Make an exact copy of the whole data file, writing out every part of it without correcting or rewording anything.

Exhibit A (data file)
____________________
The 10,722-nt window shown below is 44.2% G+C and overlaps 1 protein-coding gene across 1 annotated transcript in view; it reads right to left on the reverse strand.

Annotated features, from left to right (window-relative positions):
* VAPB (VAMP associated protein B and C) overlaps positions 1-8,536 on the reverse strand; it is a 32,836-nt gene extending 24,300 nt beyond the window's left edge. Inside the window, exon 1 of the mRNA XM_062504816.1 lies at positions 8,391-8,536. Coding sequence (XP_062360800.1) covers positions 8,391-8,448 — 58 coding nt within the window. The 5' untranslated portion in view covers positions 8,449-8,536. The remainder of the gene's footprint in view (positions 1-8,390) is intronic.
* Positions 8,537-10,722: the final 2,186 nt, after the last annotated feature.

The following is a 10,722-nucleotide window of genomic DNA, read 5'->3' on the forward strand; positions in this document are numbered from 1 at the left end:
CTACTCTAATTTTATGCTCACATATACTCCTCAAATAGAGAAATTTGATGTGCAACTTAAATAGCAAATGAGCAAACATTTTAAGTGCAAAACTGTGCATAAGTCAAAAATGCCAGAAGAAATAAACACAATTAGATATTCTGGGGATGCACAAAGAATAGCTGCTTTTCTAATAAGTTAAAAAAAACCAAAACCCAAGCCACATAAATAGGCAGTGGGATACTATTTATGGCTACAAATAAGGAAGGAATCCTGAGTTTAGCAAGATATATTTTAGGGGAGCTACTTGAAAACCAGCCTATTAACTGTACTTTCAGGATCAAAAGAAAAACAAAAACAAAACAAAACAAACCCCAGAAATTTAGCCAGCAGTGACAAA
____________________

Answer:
The 10,722-nt window shown below is 44.2% G+C and overlaps 1 protein-coding gene across 1 annotated transcript in view; it reads right to left on the reverse strand.

Annotated features, from left to right (window-relative positions):
* VAPB (VAMP associated protein B and C) overlaps positions 1-8,536 on the reverse strand; it is a 32,836-nt gene extending 24,300 nt beyond the window's left edge. Inside the window, exon 1 of the mRNA XM_062504816.1 lies at positions 8,391-8,536. Coding sequence (XP_062360800.1) covers positions 8,391-8,448 — 58 coding nt within the window. The 5' untranslated portion in view covers positions 8,449-8,536. The remainder of the gene's footprint in view (positions 1-8,390) is intronic.
* Positions 8,537-10,722: the final 2,186 nt, after the last annotated feature.

The following is a 10,722-nucleotide window of genomic DNA, read 5'->3' on the forward strand; positions in this document are numbered from 1 at the left end:
CTACTCTAATTTTATGCTCACATATACTCCTCAAATAGAGAAATTTGATGTGCAACTTAAATAGCAAATGAGCAAACATTTTAAGTGCAAAACTGTGCATAAGTCAAAAATGCCAGAAGAAATAAACACAATTAGATATTCTGGGGATGCACAAAGAATAGCTGCTTTTCTAATAAGTTAAAAAAAACCAAAACCCAAGCCACATAAATAGGCAGTGGGATACTATTTATGGCTACAAATAAGGAAGGAATCCTGAGTTTAGCAAGATATATTTTAGGGGAGCTACTTGAAAACCAGCCTATTAACTGTACTTTCAGGATCAAAAGAAAAACAAAAACAAAACAAAACAAACCCCAGAAATTTAGCCAGCAGTGACAAA